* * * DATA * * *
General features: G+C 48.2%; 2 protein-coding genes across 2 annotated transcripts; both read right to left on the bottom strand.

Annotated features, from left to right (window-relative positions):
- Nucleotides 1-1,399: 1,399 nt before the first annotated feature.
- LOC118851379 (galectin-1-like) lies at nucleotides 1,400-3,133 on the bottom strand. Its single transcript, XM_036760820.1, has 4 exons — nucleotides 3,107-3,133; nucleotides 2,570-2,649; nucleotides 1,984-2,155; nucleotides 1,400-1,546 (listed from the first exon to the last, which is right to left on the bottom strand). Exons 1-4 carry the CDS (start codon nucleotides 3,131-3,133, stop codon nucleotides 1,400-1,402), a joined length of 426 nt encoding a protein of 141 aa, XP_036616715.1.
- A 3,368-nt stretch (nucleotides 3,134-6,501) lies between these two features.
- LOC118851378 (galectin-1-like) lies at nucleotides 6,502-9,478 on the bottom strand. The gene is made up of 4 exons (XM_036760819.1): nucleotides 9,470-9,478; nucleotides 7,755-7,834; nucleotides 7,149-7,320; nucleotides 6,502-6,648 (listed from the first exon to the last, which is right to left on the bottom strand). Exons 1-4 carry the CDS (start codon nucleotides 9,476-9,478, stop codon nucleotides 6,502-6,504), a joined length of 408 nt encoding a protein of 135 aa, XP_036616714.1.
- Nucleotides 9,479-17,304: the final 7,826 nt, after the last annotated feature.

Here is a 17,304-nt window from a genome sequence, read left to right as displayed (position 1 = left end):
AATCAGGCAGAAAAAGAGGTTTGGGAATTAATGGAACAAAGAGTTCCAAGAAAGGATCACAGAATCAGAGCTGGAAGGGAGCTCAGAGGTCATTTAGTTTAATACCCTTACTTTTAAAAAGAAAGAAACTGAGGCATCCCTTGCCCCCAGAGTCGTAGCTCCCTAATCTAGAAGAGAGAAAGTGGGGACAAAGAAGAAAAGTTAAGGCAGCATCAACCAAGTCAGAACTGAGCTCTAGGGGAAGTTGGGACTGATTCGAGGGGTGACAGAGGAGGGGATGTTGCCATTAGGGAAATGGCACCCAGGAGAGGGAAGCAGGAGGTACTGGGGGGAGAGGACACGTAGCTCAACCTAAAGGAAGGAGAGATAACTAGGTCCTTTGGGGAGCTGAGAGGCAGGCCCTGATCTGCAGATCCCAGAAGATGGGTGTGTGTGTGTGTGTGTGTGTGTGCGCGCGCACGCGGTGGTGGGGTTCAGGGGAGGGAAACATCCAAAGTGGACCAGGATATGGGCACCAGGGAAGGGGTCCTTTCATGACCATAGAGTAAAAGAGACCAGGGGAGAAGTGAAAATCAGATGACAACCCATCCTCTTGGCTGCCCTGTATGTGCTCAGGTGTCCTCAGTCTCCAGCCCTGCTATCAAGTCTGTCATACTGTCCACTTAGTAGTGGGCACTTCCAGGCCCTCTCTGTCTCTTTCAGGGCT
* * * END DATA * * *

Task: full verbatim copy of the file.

General features: G+C 48.2%; 2 protein-coding genes across 2 annotated transcripts; both read right to left on the bottom strand.

Annotated features, from left to right (window-relative positions):
- Nucleotides 1-1,399: 1,399 nt before the first annotated feature.
- LOC118851379 (galectin-1-like) lies at nucleotides 1,400-3,133 on the bottom strand. Its single transcript, XM_036760820.1, has 4 exons — nucleotides 3,107-3,133; nucleotides 2,570-2,649; nucleotides 1,984-2,155; nucleotides 1,400-1,546 (listed from the first exon to the last, which is right to left on the bottom strand). Exons 1-4 carry the CDS (start codon nucleotides 3,131-3,133, stop codon nucleotides 1,400-1,402), a joined length of 426 nt encoding a protein of 141 aa, XP_036616715.1.
- A 3,368-nt stretch (nucleotides 3,134-6,501) lies between these two features.
- LOC118851378 (galectin-1-like) lies at nucleotides 6,502-9,478 on the bottom strand. The gene is made up of 4 exons (XM_036760819.1): nucleotides 9,470-9,478; nucleotides 7,755-7,834; nucleotides 7,149-7,320; nucleotides 6,502-6,648 (listed from the first exon to the last, which is right to left on the bottom strand). Exons 1-4 carry the CDS (start codon nucleotides 9,476-9,478, stop codon nucleotides 6,502-6,504), a joined length of 408 nt encoding a protein of 135 aa, XP_036616714.1.
- Nucleotides 9,479-17,304: the final 7,826 nt, after the last annotated feature.

Here is a 17,304-nt window from a genome sequence, read left to right as displayed (position 1 = left end):
AATCAGGCAGAAAAAGAGGTTTGGGAATTAATGGAACAAAGAGTTCCAAGAAAGGATCACAGAATCAGAGCTGGAAGGGAGCTCAGAGGTCATTTAGTTTAATACCCTTACTTTTAAAAAGAAAGAAACTGAGGCATCCCTTGCCCCCAGAGTCGTAGCTCCCTAATCTAGAAGAGAGAAAGTGGGGACAAAGAAGAAAAGTTAAGGCAGCATCAACCAAGTCAGAACTGAGCTCTAGGGGAAGTTGGGACTGATTCGAGGGGTGACAGAGGAGGGGATGTTGCCATTAGGGAAATGGCACCCAGGAGAGGGAAGCAGGAGGTACTGGGGGGAGAGGACACGTAGCTCAACCTAAAGGAAGGAGAGATAACTAGGTCCTTTGGGGAGCTGAGAGGCAGGCCCTGATCTGCAGATCCCAGAAGATGGGTGTGTGTGTGTGTGTGTGTGTGTGCGCGCGCACGCGGTGGTGGGGTTCAGGGGAGGGAAACATCCAAAGTGGACCAGGATATGGGCACCAGGGAAGGGGTCCTTTCATGACCATAGAGTAAAAGAGACCAGGGGAGAAGTGAAAATCAGATGACAACCCATCCTCTTGGCTGCCCTGTATGTGCTCAGGTGTCCTCAGTCTCCAGCCCTGCTATCAAGTCTGTCATACTGTCCACTTAGTAGTGGGCACTTCCAGGCCCTCTCTGTCTCTTTCAGGGCT